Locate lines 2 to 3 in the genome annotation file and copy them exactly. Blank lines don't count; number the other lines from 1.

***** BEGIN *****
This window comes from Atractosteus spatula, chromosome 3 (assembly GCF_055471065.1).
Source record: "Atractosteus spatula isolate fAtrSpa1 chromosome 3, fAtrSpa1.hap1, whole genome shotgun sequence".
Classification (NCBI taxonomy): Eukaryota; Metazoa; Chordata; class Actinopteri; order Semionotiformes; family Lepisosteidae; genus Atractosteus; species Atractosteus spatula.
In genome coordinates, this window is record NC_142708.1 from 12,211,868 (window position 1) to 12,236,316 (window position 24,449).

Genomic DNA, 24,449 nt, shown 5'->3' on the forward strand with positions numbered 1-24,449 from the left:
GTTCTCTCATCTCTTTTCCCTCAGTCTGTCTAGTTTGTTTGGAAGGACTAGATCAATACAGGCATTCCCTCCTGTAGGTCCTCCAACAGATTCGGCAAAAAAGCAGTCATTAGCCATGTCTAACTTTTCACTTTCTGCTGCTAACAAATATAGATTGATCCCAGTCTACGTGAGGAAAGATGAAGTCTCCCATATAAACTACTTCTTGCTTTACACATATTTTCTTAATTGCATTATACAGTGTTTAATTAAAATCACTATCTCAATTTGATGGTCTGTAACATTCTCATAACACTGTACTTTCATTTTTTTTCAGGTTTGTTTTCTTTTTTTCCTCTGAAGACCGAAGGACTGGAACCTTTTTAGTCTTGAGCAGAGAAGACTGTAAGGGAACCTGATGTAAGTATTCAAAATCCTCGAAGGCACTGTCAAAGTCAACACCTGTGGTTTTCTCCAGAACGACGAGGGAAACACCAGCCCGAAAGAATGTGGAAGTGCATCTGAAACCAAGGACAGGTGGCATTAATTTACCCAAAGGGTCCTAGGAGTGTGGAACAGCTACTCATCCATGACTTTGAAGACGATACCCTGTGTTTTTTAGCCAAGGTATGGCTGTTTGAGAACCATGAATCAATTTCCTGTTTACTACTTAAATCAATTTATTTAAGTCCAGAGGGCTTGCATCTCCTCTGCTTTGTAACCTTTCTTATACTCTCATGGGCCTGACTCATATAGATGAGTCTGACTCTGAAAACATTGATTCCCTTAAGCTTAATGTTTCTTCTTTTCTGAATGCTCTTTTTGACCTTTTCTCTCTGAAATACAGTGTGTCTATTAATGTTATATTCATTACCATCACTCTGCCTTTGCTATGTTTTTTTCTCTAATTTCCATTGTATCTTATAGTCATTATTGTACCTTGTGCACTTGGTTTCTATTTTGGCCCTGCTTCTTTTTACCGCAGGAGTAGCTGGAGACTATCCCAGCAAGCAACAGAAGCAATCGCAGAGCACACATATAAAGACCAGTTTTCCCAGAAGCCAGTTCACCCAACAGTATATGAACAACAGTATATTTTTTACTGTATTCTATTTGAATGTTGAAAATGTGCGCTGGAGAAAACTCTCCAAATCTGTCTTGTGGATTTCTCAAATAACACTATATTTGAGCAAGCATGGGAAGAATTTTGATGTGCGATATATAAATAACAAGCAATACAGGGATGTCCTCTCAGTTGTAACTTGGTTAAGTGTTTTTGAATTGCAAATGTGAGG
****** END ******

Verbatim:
Source record: "Atractosteus spatula isolate fAtrSpa1 chromosome 3, fAtrSpa1.hap1, whole genome shotgun sequence".
Classification (NCBI taxonomy): Eukaryota; Metazoa; Chordata; class Actinopteri; order Semionotiformes; family Lepisosteidae; genus Atractosteus; species Atractosteus spatula.